21:05 - Wait a second, that's not just a crash, that's a Python stack-trace! I know Python, I bet I could figure out the problem here. (And then everyone will love me and my name will live forever etc etc. Really I'm just in it for the girls.)
21:15 - Hey, it looks like hal-device-manager only consists of two Python scripts! This should only take five minutes.
00:10 - Wow that took a long time. But I've finally found the bug (see below) and I'm ready to submit it.
00:15 - Uh, where do I submit it?
00:30 - OK, so it looks like Ubuntu are getting the code off of Debian, who are getting it off FreeDesktop.org. Before I get in touch, I'd better check that the FreeDesktop folks haven't fixed it in the latest version of their code.
00:40 - Uh, where in tarnation is the code for this app? I can't find it in the git repository anywhere? Better google for it.
00:45 - Whadda ya mean, obsolete? NOOOOOOOOOOOOO!!!!!!!!!!!!!!!!!!! *sob*
For anyone who is the least bit interested in this sort of thing, the bug was actually kinda cool. What the code attempts to do is:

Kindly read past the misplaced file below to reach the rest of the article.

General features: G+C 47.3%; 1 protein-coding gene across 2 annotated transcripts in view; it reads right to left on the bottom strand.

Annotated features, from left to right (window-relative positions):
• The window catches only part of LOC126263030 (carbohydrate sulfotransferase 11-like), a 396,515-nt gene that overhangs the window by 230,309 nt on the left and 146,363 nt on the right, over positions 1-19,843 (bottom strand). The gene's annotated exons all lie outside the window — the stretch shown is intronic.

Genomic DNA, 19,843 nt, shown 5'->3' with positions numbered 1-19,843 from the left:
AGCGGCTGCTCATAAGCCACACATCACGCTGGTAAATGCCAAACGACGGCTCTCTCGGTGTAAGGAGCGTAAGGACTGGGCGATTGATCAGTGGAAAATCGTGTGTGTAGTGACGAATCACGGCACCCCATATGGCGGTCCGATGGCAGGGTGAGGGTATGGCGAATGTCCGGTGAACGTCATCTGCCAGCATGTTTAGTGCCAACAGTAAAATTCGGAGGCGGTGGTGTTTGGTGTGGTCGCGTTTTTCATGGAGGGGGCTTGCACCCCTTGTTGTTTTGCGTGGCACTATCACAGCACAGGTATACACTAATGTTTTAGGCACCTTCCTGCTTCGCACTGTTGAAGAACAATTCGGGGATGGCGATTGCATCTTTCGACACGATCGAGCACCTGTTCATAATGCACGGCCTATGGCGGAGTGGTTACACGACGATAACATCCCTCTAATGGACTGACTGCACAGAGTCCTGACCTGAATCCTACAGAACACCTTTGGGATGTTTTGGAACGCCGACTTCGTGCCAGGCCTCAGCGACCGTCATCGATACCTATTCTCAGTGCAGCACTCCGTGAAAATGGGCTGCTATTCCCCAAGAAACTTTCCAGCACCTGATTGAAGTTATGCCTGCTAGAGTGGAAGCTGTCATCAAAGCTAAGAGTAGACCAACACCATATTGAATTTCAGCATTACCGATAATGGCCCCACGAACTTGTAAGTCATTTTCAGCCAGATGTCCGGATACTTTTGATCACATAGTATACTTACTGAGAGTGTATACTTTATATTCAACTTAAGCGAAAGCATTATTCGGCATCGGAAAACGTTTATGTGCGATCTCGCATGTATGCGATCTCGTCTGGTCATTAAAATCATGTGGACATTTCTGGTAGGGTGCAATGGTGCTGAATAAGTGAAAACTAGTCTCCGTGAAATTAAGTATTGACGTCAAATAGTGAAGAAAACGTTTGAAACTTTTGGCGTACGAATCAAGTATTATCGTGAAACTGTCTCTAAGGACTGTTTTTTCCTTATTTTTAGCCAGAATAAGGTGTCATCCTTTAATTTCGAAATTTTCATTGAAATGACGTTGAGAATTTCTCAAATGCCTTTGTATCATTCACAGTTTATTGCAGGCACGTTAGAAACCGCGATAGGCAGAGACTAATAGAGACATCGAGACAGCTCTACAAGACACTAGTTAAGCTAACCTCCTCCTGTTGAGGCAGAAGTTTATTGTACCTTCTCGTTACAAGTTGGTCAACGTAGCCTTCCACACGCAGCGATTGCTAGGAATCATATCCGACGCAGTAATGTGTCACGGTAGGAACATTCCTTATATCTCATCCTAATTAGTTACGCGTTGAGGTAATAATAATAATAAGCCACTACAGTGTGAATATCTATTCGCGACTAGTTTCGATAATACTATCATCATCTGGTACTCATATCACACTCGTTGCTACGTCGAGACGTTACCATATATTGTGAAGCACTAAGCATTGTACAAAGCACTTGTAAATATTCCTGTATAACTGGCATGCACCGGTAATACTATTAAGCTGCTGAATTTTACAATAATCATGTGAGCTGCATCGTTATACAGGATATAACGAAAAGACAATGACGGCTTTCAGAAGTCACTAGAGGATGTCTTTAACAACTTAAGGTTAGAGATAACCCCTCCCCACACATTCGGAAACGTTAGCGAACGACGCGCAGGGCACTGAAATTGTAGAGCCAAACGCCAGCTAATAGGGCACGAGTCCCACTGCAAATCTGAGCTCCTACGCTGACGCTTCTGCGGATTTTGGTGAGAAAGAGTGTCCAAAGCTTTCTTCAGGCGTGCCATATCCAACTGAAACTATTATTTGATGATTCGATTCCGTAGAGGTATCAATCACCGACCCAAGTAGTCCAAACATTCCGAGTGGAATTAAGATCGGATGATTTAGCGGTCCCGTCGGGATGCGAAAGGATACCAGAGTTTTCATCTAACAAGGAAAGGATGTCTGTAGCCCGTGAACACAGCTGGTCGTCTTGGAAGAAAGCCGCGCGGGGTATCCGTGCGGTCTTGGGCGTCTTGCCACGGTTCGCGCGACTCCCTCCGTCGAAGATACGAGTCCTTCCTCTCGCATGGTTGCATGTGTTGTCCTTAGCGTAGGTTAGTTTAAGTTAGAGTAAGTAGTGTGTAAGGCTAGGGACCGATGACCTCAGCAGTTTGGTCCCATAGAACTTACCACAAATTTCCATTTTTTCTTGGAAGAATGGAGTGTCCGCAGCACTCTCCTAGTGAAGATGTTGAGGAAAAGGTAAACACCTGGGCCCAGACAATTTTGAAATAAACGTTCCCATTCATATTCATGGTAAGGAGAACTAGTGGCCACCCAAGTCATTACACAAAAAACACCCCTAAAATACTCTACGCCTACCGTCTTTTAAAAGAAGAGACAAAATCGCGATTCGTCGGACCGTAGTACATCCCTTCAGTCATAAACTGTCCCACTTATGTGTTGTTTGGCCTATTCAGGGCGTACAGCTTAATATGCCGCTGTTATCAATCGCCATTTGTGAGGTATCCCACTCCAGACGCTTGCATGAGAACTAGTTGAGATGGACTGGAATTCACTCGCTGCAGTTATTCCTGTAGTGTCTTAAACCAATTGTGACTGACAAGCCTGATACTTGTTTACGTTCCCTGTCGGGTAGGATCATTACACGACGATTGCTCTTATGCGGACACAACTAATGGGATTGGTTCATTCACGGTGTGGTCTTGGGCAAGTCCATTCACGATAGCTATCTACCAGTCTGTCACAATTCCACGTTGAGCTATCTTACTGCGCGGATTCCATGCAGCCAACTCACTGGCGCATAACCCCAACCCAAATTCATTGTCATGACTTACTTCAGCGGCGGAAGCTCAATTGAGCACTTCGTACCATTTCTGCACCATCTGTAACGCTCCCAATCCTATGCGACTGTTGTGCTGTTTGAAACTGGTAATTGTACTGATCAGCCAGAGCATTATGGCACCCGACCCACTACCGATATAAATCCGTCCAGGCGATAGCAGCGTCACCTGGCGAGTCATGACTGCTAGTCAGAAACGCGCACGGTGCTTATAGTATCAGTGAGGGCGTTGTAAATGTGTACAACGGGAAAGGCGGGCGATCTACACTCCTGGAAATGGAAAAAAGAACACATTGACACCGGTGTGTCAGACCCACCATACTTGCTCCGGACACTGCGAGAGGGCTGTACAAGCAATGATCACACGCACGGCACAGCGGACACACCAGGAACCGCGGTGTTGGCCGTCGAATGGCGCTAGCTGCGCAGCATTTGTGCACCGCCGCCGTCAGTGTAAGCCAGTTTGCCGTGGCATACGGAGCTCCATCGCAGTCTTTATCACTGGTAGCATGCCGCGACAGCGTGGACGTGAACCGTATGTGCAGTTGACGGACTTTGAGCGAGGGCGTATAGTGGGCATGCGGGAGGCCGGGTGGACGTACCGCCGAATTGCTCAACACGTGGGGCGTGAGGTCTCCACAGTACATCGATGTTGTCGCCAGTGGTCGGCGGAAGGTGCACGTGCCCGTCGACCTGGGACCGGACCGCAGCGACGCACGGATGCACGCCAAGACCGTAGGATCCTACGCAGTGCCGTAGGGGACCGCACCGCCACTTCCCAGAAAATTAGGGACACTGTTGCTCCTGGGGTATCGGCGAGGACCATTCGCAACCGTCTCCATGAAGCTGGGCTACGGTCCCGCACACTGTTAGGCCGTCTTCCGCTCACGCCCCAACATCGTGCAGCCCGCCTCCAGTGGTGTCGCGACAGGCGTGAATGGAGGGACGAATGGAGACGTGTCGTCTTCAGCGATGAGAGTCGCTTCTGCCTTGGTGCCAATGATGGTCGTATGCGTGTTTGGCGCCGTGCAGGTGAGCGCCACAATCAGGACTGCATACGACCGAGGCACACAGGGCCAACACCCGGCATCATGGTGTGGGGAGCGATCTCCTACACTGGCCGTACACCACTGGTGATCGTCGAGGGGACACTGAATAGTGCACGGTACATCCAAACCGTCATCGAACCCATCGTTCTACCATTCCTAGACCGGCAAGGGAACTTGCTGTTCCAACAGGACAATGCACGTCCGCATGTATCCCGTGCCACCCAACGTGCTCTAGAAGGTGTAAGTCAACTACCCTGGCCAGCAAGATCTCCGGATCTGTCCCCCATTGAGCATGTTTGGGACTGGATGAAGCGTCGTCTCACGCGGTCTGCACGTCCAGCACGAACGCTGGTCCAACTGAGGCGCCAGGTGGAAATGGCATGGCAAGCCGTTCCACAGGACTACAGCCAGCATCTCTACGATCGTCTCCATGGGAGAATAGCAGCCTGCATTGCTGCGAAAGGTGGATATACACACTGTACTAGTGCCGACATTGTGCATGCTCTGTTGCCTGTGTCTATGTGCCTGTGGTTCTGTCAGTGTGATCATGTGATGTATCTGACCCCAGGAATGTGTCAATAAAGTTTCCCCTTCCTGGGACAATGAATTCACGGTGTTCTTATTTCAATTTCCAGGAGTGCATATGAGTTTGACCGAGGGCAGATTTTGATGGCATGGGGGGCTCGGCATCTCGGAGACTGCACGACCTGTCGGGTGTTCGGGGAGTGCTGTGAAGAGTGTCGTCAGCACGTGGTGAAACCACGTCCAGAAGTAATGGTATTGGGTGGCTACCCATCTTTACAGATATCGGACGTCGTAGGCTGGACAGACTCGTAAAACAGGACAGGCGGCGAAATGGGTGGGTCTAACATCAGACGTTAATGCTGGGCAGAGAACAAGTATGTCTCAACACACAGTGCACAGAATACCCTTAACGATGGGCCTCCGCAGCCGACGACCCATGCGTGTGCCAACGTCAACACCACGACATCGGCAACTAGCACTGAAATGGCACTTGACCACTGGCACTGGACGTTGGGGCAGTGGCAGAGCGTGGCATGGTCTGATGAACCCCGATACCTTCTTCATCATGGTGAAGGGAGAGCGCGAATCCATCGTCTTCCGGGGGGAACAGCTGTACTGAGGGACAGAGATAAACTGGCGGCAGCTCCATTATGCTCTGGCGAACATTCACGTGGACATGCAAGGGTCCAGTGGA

1) generate a list of devices (each of which has a predefined "parent" attribute)
2) for each device, create a list of that device's children (thus defining a device hierarchy) and ensure that the children's "parent" attribute points nicely at the parent
3) recursively set some of the children's attributes based on the parent's attribute
This works fine... except when there is more than one device with exactly the same name, and where those twin devices have a child. In this case, step 2 will result in the third device being registered as a child of both twins. From the child's point of view, the second twin will be designated as its parent.
When step 3 happens, the first twin is initialised. Then its child is initialised. But to do this, the child needs to check some of its parent's attributes. And who is the parent? The second twin, which hasn't yet been initialised. So the child can't get the info it needs and thusly throws a tantrum.
The patch is to stick a strategic "break" statement into the code:
--- DeviceManager.py.old 2009-02-12 23:15:48.000000000 +0000
+++ DeviceManager.py 2009-02-12 23:16:44.000000000 +0000
@@ -286,6 +286,7 @@
device.parent_device = p
if device!=virtual_root and device.parent_device==virtual_root:
I suspect this situation won't come up very much, possibly only on those systems that (like me) have a Broadcom BCM4401-B0 100Base-TX ethernet controller.